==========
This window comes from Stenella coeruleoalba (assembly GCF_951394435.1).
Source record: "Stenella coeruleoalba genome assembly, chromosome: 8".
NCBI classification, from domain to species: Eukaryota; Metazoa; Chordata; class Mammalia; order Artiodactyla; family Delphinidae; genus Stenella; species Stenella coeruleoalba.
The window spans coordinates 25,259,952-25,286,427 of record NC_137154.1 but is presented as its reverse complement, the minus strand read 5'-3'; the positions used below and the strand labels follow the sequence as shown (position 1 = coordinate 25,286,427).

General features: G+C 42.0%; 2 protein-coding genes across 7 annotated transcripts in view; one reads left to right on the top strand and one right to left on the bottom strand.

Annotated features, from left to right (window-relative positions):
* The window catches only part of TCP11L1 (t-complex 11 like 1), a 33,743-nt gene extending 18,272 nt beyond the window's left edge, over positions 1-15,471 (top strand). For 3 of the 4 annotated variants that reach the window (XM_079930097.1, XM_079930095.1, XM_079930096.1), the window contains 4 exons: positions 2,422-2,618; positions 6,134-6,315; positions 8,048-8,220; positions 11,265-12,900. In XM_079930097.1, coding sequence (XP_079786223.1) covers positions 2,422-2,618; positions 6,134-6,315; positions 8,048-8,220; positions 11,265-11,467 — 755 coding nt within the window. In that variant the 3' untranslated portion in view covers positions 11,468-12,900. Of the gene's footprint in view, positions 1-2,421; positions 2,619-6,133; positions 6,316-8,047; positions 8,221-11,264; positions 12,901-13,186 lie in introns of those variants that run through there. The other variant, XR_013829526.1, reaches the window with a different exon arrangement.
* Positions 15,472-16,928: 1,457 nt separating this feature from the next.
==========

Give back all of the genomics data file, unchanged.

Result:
This window comes from Stenella coeruleoalba (assembly GCF_951394435.1).
Source record: "Stenella coeruleoalba genome assembly, chromosome: 8".
NCBI classification, from domain to species: Eukaryota; Metazoa; Chordata; class Mammalia; order Artiodactyla; family Delphinidae; genus Stenella; species Stenella coeruleoalba.
The window spans coordinates 25,259,952-25,286,427 of record NC_137154.1 but is presented as its reverse complement, the minus strand read 5'-3'; the positions used below and the strand labels follow the sequence as shown (position 1 = coordinate 25,286,427).

General features: G+C 42.0%; 2 protein-coding genes across 7 annotated transcripts in view; one reads left to right on the top strand and one right to left on the bottom strand.

Annotated features, from left to right (window-relative positions):
* The window catches only part of TCP11L1 (t-complex 11 like 1), a 33,743-nt gene extending 18,272 nt beyond the window's left edge, over positions 1-15,471 (top strand). For 3 of the 4 annotated variants that reach the window (XM_079930097.1, XM_079930095.1, XM_079930096.1), the window contains 4 exons: positions 2,422-2,618; positions 6,134-6,315; positions 8,048-8,220; positions 11,265-12,900. In XM_079930097.1, coding sequence (XP_079786223.1) covers positions 2,422-2,618; positions 6,134-6,315; positions 8,048-8,220; positions 11,265-11,467 — 755 coding nt within the window. In that variant the 3' untranslated portion in view covers positions 11,468-12,900. Of the gene's footprint in view, positions 1-2,421; positions 2,619-6,133; positions 6,316-8,047; positions 8,221-11,264; positions 12,901-13,186 lie in introns of those variants that run through there. The other variant, XR_013829526.1, reaches the window with a different exon arrangement.
* Positions 15,472-16,928: 1,457 nt separating this feature from the next.